The Modern Era College Football Tournament: Final Four
Jamie Schwaberow/NCAA Photos via Getty Images. Pictured: Vince Young
My Modern Era College Football Tournament began with 68 teams spread out across the last 40 years.
From 1980 Pitt led by Hugh Green and Dan Marino, to Coach O and Joe Burrow’s 2019 LSU Tigers, the tournament became a celebration of old and new.
With the exception of two Cinderella runs (‘15 Ole Miss, ‘17 UCF to the Sweet 16), the usual suspects arrived in the Elite Eight. But after a pair of upsets, our Final Four may not be what fans expected.
The national semifinal is comprised of two No. 1 seeds (‘95 Nebraska, ‘01 Miami FL) and a pair of No. 2 seeds (‘05 Texas, ‘91 Washington).
Collin Wilson has gone down a YouTube rabbit hole to scout the four remaining teams, and after crunching the numbers, has his take on the two semis in Atlanta.
If you’d like to see how we got here, head on over to my Twitter feed for game recaps, video highlights, and stats.
No. 1 ’95 Nebraska vs. No. 2 ’05 Texas
- Spread: Nebraska -4.5
- Total: 61.5
How do you begin to handicap a game that includes two national title teams that blew out everyone on their schedules? Texas won the Big 12 Championship game 70-3 over Colorado. The Longhorns then went on to beat one of the best teams in history, 2005 USC.
Nebraska didn’t break a sweat the entire 1995 season, as its closest margin of victory was a 35-21 game against Washington State. Nebraska continually posted “instructional videos for the opposition.”
Huskers QB Tommy Frazier was running RPO packages before the RPO became a household term.
Ten years after Nebraska steamrolled the college football world, Vince Young was running wildcat packages with 4 ‘go’ routes on the outside for the Longhorns.
Nebraska implemented reverse triple option features, while Texas frequently moved the pocket to give Young multiple options.
The deciding factor between these two teams is which defense can put a bump in front of two legendary college quarterbacks. The Longhorns had Brian Robinson at defensive end, who had 15 tackles for loss and 10 pressures on the season. Robinson would move on to have a decade long career with the Minnesota Vikings.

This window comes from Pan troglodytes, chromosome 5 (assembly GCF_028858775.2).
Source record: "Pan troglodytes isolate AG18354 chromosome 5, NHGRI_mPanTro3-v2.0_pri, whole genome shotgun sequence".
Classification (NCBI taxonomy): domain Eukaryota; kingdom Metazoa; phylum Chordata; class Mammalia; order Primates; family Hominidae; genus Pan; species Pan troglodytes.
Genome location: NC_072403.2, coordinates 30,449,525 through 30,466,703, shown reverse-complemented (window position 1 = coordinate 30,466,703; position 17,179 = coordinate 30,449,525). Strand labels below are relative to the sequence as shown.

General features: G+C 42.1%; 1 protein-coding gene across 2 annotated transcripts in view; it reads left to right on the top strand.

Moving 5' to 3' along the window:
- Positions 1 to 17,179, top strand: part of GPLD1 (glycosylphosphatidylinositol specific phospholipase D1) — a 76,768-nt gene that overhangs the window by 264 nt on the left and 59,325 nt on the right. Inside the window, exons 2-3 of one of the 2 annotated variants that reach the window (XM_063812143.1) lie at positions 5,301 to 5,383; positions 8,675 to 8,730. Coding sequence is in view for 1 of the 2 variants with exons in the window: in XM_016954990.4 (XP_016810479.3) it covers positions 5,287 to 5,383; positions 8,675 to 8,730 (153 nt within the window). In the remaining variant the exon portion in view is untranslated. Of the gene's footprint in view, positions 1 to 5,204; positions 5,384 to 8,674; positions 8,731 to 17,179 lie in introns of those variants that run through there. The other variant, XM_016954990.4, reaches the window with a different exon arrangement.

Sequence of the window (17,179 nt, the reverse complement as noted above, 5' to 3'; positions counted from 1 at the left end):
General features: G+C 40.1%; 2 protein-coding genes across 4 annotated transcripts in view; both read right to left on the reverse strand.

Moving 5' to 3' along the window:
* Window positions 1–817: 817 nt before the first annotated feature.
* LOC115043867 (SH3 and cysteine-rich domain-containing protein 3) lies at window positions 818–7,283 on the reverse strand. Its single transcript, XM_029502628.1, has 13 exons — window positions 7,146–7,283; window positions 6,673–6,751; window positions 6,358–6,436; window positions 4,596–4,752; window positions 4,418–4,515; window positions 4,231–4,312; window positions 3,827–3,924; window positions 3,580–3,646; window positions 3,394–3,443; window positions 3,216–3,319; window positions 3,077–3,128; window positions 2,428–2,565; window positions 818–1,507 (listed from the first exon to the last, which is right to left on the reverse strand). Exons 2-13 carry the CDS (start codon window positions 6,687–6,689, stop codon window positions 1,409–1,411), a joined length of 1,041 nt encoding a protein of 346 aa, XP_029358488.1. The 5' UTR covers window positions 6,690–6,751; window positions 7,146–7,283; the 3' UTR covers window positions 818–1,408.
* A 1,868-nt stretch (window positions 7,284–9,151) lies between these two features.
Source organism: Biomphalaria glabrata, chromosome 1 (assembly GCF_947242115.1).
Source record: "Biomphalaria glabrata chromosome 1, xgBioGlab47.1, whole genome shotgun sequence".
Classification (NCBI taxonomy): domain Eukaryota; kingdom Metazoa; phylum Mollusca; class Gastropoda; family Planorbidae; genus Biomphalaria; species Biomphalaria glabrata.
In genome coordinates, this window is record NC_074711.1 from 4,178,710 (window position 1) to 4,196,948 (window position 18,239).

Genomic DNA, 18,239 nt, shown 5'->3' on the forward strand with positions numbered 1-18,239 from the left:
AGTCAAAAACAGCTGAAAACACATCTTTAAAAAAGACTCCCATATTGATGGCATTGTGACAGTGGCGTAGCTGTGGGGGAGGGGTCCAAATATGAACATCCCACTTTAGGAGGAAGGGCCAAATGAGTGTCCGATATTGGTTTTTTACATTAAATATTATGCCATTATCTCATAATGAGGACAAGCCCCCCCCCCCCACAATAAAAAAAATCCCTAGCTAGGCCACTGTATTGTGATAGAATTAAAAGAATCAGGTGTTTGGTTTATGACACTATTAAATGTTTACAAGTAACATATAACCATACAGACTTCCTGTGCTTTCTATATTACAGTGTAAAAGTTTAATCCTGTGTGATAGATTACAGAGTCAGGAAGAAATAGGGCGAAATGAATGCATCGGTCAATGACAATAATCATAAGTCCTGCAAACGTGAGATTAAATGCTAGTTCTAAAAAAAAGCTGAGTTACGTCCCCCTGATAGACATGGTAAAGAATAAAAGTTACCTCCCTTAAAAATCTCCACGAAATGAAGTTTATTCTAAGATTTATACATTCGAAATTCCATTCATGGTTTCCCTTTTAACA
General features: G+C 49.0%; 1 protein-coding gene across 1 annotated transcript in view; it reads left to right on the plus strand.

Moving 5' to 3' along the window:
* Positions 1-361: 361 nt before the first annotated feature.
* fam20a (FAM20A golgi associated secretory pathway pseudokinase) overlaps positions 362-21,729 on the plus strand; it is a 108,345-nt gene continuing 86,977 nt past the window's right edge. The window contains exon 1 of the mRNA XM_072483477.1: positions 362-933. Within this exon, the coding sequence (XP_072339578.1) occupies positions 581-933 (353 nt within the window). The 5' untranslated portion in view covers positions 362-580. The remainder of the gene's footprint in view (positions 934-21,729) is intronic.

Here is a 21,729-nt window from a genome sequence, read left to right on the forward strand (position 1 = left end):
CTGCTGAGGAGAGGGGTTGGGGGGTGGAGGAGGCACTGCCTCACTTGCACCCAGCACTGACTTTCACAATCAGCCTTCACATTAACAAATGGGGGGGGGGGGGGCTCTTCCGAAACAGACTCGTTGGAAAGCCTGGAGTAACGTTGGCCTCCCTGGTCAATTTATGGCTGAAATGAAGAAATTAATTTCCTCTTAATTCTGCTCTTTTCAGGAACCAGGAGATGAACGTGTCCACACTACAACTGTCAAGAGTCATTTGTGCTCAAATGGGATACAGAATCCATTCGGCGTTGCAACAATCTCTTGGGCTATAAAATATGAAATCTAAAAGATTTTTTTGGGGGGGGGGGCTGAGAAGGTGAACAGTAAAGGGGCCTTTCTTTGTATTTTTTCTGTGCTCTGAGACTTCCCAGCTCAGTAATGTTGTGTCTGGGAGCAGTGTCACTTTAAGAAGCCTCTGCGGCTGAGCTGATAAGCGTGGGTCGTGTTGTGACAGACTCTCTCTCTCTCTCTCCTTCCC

Brian Orakpo at outside linebacker also would have been key in blowing up the Cornhuskers attack. In 2005, Orakpo earned defensive freshman of the year in the Big 12. He would become a four-time Pro Bowl selection in the NFL.
Nebraska was loaded on defense in 1995. Jay Foreman and Mike Minter would go on to have over 500 tackles in the NFL. Defensive end Mike Rucker made the Pro Bowl with the Panthers, while Tyrone Williams collected 19 interceptions in the NFL.
But the crown jewel of the Nebraska blackshirts was defensive end Grant Wistrom.
Stopping Vince Young or Tommy Frazier is about plugging holes in the trenches. And no one did that better than the Nebraska defense from 1995.
The Cornhuskers have enough fire power on the defensive line to pressure Vince Young, who tallied 21 interceptions in the 2004 and 2005 seasons. My money would be on Huskers to cover the number. — Collin Wilson
No. 1 ‘01 Miami (FL) vs. No. 2 ‘91 Washington
- Spread: Miami-3.5
- Total: 52.5
After box score review, these may be the best defenses in the entire tournament. The 1991 Huskies allowed five opponents to score more than touchdown, but never allowed any team to go over 21 points.
The 2001 Hurricanes only allowed four opponents to score more than a touchdown, with one of those opponents nearly pulling the upset.
Virginia Tech led after the first quarter of play in Blacksburg on Dec. 1, only to lose by two points in Miami’s magical season. Virginia Tech was in the backfield often against this Miami team, but four interceptions from Grant Noel aided Miami in the victory.
The real standout from Washington game logs is first half scores. The Huskies allowed just 54 points in the first half, allowing just six first half touchdowns the entire season. Defensive coordinator Jim Lambright had the defensive front seven in the backfield often, allowing just 1.9 yards per rush on the season. In contrast, Miami allowed 3.1 yards per carry against a weaker strength of schedule.
Through the air, both quarterbacks cancel each other out. Billy Joe Hobert had a 22-10 touchdown to interception ratio, while Ken Dorsey posted 23-9. Oddly enough, both quarterbacks posted a season rating of 146.1.
With a posted line of Miami -3.5, I’ll make a few max bets on the Huskies. Washington never struggled during the 1991 season with a tougher strength of schedule.
The coaching advantage goes to the Huskies as Larry Coker was in his first season at Miami. The Huskies defense consistently played behind the line of scrimmage with Steve Emtman leading the charge, and that would be no different here. — Collin Wilson